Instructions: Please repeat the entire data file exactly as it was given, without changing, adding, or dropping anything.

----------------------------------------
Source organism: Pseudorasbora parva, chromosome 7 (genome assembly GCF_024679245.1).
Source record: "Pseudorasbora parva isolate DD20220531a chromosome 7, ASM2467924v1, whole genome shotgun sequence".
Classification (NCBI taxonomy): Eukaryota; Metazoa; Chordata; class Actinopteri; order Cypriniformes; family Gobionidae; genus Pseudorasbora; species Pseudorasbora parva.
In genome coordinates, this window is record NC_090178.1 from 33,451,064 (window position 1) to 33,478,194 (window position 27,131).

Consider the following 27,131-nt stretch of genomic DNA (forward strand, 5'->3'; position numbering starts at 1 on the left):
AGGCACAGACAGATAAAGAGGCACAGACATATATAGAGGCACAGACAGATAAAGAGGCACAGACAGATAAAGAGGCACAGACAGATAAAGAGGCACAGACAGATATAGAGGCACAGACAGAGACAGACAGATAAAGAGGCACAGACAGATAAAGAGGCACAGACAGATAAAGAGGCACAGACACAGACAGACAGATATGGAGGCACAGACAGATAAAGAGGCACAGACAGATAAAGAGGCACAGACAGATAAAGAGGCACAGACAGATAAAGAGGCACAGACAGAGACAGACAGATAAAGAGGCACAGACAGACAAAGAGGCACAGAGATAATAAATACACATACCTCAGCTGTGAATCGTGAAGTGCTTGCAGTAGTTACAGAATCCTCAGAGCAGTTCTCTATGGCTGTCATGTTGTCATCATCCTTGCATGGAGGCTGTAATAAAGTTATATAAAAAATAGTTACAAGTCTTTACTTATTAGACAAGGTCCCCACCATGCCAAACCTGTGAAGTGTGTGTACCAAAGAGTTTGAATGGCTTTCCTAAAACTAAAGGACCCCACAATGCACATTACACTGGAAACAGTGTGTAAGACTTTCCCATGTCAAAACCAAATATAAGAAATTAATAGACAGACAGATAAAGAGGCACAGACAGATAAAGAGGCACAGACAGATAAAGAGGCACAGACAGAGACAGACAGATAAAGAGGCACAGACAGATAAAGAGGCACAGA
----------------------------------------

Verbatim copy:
Source organism: Pseudorasbora parva, chromosome 7 (genome assembly GCF_024679245.1).
Source record: "Pseudorasbora parva isolate DD20220531a chromosome 7, ASM2467924v1, whole genome shotgun sequence".
Classification (NCBI taxonomy): Eukaryota; Metazoa; Chordata; class Actinopteri; order Cypriniformes; family Gobionidae; genus Pseudorasbora; species Pseudorasbora parva.
In genome coordinates, this window is record NC_090178.1 from 33,451,064 (window position 1) to 33,478,194 (window position 27,131).

Consider the following 27,131-nt stretch of genomic DNA (forward strand, 5'->3'; position numbering starts at 1 on the left):
AGGCACAGACAGATAAAGAGGCACAGACATATATAGAGGCACAGACAGATAAAGAGGCACAGACAGATAAAGAGGCACAGACAGATAAAGAGGCACAGACAGATATAGAGGCACAGACAGAGACAGACAGATAAAGAGGCACAGACAGATAAAGAGGCACAGACAGATAAAGAGGCACAGACACAGACAGACAGATATGGAGGCACAGACAGATAAAGAGGCACAGACAGATAAAGAGGCACAGACAGATAAAGAGGCACAGACAGATAAAGAGGCACAGACAGAGACAGACAGATAAAGAGGCACAGACAGACAAAGAGGCACAGAGATAATAAATACACATACCTCAGCTGTGAATCGTGAAGTGCTTGCAGTAGTTACAGAATCCTCAGAGCAGTTCTCTATGGCTGTCATGTTGTCATCATCCTTGCATGGAGGCTGTAATAAAGTTATATAAAAAATAGTTACAAGTCTTTACTTATTAGACAAGGTCCCCACCATGCCAAACCTGTGAAGTGTGTGTACCAAAGAGTTTGAATGGCTTTCCTAAAACTAAAGGACCCCACAATGCACATTACACTGGAAACAGTGTGTAAGACTTTCCCATGTCAAAACCAAATATAAGAAATTAATAGACAGACAGATAAAGAGGCACAGACAGATAAAGAGGCACAGACAGATAAAGAGGCACAGACAGAGACAGACAGATAAAGAGGCACAGACAGATAAAGAGGCACAGA